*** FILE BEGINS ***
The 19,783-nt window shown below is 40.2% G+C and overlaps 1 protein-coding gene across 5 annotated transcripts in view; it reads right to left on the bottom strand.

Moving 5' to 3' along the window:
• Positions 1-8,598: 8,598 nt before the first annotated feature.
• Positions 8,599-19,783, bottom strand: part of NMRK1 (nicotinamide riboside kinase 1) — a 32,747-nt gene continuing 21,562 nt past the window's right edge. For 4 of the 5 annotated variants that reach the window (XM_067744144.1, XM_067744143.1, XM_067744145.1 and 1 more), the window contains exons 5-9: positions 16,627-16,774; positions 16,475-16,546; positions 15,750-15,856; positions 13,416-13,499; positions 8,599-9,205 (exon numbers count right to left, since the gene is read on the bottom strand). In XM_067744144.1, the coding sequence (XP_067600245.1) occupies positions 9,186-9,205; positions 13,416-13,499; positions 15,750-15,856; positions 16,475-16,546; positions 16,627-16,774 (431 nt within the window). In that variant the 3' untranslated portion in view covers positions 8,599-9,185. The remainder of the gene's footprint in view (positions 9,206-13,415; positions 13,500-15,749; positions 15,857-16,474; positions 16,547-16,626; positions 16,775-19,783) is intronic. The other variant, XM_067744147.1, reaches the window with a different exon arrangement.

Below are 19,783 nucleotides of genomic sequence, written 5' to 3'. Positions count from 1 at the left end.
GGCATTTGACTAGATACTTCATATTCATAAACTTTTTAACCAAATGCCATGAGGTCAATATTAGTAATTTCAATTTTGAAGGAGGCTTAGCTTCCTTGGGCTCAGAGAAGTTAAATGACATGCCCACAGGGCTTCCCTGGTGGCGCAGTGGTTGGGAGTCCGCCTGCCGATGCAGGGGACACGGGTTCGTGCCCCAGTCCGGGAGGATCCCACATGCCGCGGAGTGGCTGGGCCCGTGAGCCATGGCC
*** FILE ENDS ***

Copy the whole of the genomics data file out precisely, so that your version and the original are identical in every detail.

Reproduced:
The 19,783-nt window shown below is 40.2% G+C and overlaps 1 protein-coding gene across 5 annotated transcripts in view; it reads right to left on the bottom strand.

Moving 5' to 3' along the window:
• Positions 1-8,598: 8,598 nt before the first annotated feature.
• Positions 8,599-19,783, bottom strand: part of NMRK1 (nicotinamide riboside kinase 1) — a 32,747-nt gene continuing 21,562 nt past the window's right edge. For 4 of the 5 annotated variants that reach the window (XM_067744144.1, XM_067744143.1, XM_067744145.1 and 1 more), the window contains exons 5-9: positions 16,627-16,774; positions 16,475-16,546; positions 15,750-15,856; positions 13,416-13,499; positions 8,599-9,205 (exon numbers count right to left, since the gene is read on the bottom strand). In XM_067744144.1, the coding sequence (XP_067600245.1) occupies positions 9,186-9,205; positions 13,416-13,499; positions 15,750-15,856; positions 16,475-16,546; positions 16,627-16,774 (431 nt within the window). In that variant the 3' untranslated portion in view covers positions 8,599-9,185. The remainder of the gene's footprint in view (positions 9,206-13,415; positions 13,500-15,749; positions 15,857-16,474; positions 16,547-16,626; positions 16,775-19,783) is intronic. The other variant, XM_067744147.1, reaches the window with a different exon arrangement.

Below are 19,783 nucleotides of genomic sequence, written 5' to 3'. Positions count from 1 at the left end.
GGCATTTGACTAGATACTTCATATTCATAAACTTTTTAACCAAATGCCATGAGGTCAATATTAGTAATTTCAATTTTGAAGGAGGCTTAGCTTCCTTGGGCTCAGAGAAGTTAAATGACATGCCCACAGGGCTTCCCTGGTGGCGCAGTGGTTGGGAGTCCGCCTGCCGATGCAGGGGACACGGGTTCGTGCCCCAGTCCGGGAGGATCCCACATGCCGCGGAGTGGCTGGGCCCGTGAGCCATGGCC